VA: Governor Lingle Signs PEO Act, 37th State to Standardize the $68 Billion Industry

VA: Governor Lingle Signs PEO Act, 37th State to Standardize the $68 Billion Industry

ALEXANDRIA, VA - Senate Bill 1026 signed by Gov. Linda Lingle this week requires licensing and operation standards for professional employer organizations (PEOs) providing human resource management, employee benefits, payroll and workers' compensation on an outsourcing basis to 1,800 businesses employing more than 20,000 people across Hawaii.

Hawaii now joins 36 other states requiring PEOs to register annually with the state and show compliance with state labor laws, including workers' compensation, temporary disability insurance, prepaid health care and employment security, and post a $250,000 bond.

In an industry worth $68 billion nationwide, more than 30 PEOs have been operating in Hawaii prior to the new regulation. These organizations worked closely with the state departments of labor and insurance complying with all employer-mandated requirements.

"After 30 years, it feels good to have PEOs recognized as employers in the state of Hawaii," said Barron Guss, president and CEO of Hawaii's pioneer PEO, ALTRES.  "This legislation now provides NAPEO and its members a foundation for bringing forth even greater recognition and clarity in areas such as employer status, workers' rights and unemployment reporting.  Our industry has just entered a new phase of maturity in Hawaii."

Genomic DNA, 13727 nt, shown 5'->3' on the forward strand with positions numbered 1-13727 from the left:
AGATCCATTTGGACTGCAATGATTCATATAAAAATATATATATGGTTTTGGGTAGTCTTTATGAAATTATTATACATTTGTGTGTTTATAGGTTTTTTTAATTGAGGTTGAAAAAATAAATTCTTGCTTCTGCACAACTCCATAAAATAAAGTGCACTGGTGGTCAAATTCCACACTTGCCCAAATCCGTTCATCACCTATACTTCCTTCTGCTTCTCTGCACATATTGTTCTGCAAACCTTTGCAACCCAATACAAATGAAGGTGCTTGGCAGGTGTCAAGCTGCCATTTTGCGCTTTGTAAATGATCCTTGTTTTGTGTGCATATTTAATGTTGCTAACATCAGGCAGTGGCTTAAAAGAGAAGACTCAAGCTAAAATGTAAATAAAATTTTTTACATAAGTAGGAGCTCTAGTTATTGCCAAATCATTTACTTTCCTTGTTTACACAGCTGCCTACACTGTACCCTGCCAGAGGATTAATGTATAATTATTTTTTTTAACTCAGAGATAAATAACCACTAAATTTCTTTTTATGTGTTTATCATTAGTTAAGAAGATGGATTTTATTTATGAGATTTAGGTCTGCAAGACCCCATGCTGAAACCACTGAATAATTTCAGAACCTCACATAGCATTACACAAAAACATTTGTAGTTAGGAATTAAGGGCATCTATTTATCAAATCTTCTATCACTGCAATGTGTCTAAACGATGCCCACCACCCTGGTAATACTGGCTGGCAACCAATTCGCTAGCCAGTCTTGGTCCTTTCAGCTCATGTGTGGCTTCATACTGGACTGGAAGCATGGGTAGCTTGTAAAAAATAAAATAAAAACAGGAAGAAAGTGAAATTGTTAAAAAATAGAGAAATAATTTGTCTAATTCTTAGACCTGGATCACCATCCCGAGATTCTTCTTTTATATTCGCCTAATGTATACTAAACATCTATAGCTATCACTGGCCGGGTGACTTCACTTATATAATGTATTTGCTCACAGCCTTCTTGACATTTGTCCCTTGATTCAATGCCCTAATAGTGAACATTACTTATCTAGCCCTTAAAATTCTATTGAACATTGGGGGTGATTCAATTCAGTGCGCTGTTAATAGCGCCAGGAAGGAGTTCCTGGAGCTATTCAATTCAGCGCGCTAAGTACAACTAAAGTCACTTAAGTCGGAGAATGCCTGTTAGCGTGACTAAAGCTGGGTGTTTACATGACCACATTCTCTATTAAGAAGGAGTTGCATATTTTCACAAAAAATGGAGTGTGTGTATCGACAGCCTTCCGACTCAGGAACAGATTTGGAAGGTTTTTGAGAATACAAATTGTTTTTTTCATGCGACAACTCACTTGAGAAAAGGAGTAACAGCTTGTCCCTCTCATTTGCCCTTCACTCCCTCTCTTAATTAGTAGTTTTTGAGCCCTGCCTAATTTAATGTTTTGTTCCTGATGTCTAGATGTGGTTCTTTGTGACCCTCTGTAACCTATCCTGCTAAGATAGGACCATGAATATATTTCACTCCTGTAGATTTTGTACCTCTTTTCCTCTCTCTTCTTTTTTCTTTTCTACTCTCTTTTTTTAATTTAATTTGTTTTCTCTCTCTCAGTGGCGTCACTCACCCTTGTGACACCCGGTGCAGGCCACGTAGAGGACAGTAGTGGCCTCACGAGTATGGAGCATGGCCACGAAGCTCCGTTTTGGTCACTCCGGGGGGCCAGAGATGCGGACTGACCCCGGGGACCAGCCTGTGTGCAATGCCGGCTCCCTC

"The law adds a new layer of safeguards and oversight to give comfort to small business owners and their workers in a PEO arrangement," Milan P. Yager, president and CEO of NAPEO, the industry's trade association. "Even more importantly, the law clarifies that tax credits and other economic incentives remain with business owners sharing their employment responsibilities with a PEO."

A PEO provides economies scale on costs associated with the responsibilities of employment. PEOs help small- and medium-sized businesses provide retirement benefits, attract and retain employees, relieve the administrative burdens of employment practices, improve worksite compliance with federal and state labor regulations and provide access to technology they would not otherwise have access to. Today, the average member PEO of the National Association of Professional Employer Organizations (NAPEO) serves approximately 200 business clients and 4,000 workers.  

Source: NAPEO